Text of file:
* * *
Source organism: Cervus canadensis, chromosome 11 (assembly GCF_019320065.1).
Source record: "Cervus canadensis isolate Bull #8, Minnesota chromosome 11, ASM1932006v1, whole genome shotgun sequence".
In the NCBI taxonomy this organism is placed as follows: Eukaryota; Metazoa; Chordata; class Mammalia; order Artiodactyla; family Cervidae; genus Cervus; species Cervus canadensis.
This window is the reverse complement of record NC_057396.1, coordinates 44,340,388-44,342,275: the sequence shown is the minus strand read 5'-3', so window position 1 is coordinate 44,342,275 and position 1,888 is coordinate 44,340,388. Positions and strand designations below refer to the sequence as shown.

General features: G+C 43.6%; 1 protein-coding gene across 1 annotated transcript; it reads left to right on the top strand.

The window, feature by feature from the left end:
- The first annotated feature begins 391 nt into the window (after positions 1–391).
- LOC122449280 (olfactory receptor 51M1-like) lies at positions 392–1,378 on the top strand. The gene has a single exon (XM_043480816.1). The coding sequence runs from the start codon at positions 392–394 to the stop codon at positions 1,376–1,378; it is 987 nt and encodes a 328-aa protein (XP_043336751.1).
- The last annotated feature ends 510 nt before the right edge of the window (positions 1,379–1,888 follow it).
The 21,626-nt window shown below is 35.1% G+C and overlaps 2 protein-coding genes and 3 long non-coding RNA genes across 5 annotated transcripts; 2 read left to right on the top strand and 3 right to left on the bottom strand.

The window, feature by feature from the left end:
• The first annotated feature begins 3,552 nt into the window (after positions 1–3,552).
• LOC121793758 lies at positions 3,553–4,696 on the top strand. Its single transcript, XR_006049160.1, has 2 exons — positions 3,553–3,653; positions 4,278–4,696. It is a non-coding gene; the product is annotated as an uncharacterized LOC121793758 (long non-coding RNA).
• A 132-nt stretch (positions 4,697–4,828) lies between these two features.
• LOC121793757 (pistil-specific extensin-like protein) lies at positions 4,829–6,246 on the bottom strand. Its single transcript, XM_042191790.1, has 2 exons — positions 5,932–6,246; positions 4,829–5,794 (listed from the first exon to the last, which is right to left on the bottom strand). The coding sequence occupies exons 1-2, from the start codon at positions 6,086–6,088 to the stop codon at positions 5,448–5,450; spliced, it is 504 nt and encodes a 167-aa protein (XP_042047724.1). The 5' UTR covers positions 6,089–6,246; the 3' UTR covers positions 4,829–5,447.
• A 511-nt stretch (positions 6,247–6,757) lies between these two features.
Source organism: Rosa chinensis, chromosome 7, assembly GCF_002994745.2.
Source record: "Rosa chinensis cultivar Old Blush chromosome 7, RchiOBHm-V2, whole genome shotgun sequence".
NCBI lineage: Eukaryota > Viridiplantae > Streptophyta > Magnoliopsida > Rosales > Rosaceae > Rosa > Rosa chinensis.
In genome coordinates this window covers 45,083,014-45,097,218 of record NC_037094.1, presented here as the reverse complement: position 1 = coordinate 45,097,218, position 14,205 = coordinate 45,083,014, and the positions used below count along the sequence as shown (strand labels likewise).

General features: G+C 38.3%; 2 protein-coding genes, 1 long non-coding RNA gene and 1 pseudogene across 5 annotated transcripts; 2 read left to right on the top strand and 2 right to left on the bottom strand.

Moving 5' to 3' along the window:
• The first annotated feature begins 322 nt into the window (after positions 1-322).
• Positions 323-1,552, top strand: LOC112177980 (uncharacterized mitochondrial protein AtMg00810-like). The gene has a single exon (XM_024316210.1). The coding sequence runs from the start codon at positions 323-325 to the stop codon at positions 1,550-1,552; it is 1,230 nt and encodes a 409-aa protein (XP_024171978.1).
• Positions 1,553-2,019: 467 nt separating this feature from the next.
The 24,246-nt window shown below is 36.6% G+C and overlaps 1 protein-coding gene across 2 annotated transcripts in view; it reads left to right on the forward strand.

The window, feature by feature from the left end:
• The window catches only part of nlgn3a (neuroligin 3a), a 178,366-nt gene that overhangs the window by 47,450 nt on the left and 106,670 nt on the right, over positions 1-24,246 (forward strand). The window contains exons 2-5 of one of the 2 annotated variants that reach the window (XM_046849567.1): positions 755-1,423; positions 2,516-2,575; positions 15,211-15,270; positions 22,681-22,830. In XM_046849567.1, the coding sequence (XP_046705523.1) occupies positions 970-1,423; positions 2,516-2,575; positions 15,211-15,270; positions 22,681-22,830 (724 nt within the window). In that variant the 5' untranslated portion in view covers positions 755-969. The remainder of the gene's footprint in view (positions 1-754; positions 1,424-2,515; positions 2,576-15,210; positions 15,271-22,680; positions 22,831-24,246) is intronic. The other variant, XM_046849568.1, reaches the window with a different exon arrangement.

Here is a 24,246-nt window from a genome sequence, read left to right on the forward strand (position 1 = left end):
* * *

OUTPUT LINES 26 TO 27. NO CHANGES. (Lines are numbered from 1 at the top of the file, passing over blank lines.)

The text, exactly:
The 24,246-nt window shown below is 36.6% G+C and overlaps 1 protein-coding gene across 2 annotated transcripts in view; it reads left to right on the forward strand.

The window, feature by feature from the left end: